A 12-year-old Pennsylvania reporter chasing down a news tip calmly faced down a Patagonia, Arizona, marshal who pulled her over on her bike and reportedly threatened to throw her in juvenile detention.
Journalist Hilde Kate Lysiak, publisher and star reporter of the Orange Street News website, wrote a story about the encounter and posted a video of the law enforcement officer. The article triggered several complaints, and the town of Patagonia announced it had taken appropriate “action” concerning the marshal, which it didn’t specify, Nogales International reported.
Marshal Joseph Patterson pulled Lysiak over Monday afternoon as she was riding her bike down a street in pursuit of her story, she reported on her site. She said Patterson demanded an ID, and she identified herself as a member of the press. The young publisher is in Arizona to cover border issues, according to Pennsylvania’s York Dispatch.
“I don’t want to hear about any of that freedom of the press stuff,” he said, according to Lysiak, and added, “I’m going to have you arrested and thrown in [juvy].”
Lysiak later filmed Patterson with her cellphone in another encounter soon afterward. “When you saw me earlier, you threatened to throw me in juvy. What exactly am I doing that’s illegal?” she asked.
Patterson gave her a string of reasons, including that she “quickly left the boy she was with” when Lysiak saw him, followed him and disobeyed an order. Patterson also claimed there was a “mountain lion in the area” and that he was only looking out for her safety (though Lysiak reported there were other people nearby who were not warned to leave).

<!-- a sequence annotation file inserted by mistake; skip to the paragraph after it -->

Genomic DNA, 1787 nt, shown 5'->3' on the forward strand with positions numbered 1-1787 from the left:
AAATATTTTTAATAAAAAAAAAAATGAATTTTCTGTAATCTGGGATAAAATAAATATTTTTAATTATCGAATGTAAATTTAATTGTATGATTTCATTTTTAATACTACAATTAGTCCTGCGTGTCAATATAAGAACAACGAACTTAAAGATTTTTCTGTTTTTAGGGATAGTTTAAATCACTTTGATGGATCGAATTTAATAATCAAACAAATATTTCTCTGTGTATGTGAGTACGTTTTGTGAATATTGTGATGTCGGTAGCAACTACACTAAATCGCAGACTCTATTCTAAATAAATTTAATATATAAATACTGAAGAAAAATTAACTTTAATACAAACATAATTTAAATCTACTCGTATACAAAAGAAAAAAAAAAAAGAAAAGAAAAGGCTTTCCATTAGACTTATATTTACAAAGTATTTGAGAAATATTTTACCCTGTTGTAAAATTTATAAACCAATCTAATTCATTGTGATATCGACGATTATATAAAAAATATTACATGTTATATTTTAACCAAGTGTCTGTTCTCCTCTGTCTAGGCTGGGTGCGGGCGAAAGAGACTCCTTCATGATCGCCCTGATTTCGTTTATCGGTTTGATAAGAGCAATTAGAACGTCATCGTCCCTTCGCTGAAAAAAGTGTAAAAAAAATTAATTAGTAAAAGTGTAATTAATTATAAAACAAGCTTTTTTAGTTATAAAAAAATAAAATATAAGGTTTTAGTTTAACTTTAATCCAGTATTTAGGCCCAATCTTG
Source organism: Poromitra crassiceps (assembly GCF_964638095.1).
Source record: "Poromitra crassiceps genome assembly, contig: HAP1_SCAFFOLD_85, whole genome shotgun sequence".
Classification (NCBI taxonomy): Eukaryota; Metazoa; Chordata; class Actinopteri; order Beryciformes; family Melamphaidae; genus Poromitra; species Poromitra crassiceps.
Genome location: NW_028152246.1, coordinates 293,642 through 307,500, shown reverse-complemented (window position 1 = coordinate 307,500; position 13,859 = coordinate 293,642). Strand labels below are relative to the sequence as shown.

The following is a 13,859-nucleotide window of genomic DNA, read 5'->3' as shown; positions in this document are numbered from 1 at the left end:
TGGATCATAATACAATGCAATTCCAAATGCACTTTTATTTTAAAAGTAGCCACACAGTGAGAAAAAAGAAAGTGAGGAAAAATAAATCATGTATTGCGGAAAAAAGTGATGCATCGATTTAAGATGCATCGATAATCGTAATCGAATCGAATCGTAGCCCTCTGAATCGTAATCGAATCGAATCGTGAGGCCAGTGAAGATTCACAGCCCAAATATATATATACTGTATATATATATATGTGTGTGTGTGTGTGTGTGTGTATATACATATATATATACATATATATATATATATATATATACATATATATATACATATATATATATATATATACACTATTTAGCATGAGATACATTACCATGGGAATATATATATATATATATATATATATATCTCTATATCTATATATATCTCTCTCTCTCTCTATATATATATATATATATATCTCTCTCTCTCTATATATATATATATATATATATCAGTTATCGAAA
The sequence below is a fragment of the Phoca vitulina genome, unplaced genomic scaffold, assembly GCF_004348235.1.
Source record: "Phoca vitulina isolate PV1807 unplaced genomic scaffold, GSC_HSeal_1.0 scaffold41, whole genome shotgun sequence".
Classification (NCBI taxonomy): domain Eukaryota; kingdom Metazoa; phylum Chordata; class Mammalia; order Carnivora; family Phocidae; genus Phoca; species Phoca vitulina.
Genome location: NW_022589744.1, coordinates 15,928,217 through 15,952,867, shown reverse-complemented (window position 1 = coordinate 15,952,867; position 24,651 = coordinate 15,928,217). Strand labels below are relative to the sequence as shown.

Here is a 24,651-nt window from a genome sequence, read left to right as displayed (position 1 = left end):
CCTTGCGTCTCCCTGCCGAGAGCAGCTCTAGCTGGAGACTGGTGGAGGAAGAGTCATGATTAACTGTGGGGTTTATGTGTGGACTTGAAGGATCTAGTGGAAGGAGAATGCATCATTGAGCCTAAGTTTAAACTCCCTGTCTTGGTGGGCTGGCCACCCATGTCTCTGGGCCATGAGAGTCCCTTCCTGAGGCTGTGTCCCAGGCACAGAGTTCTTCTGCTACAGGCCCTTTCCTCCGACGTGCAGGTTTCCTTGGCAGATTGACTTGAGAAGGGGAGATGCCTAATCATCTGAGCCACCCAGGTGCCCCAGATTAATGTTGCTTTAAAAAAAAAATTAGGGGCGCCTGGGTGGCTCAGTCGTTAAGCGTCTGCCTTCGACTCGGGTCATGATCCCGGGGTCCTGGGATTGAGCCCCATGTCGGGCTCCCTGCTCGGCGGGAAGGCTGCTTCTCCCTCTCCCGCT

He also told her she was allowed to film him but it would be illegal to post it on the internet. It’s not.
“You can tape me. But what I’m going to tell you is if you put my face on the internet, it’s against the law in Arizona,” Patterson tells her in the video. “So I’m not giving you permission to use my picture or my face on the internet. Do you understand all that?”
Dan Barr, a lawyer with the First Amendment Coalition of Arizona, told the Nogales newspaper in an email that Patterson’s statement was “complete nonsense” and that it was “perfectly legal” for Lysiak to post Patterson’s image. “I hope this is not reflective of the Patagonia marshal threatening people with other nonexistent criminal violations,” he wrote.
Lysiak’s story on her site began: “The OSN was working on a story in Patagonia, Arizona, when a law enforcement officer threatened the reporter with arrest unless she stopped reporting the news.”
Patterson could not immediately be reached for comment.
The town issued a statement on its website that it had received “many comments concerning Marshal Patterson’s interaction with a young reporter from the Orange Street News.” It said the “matter has been carefully reviewed” and the town took “action we believe is appropriate to the situation.”
The statement added: “We do not publicly disclose personnel actions including discipline and will have no further comment on this matter.”
Lysiak later defended Patterson from people posting his personal information on the internet.
I am glad the town has "taken action" but one note, I don't believe people should spread around the Marshal's personal information on the internet. My focus is on protecting our First Amendment Rights. Thank you. https://t.co/6EzvBd1C7w— Hilde Lysiak (@orangestreetnew) February 21, 2019
Lysiak has been a media star since 2015, when she launched the Orange Street News in her hometown of Selinsgrove, Pennsylvania.
She’s an accomplished journalist who has grabbed scoops ahead of veteran reporters. She’s the youngest member of the national Society of Professional Journalists. An upcoming girl mystery series inspired by her is being produced by Apple TV.
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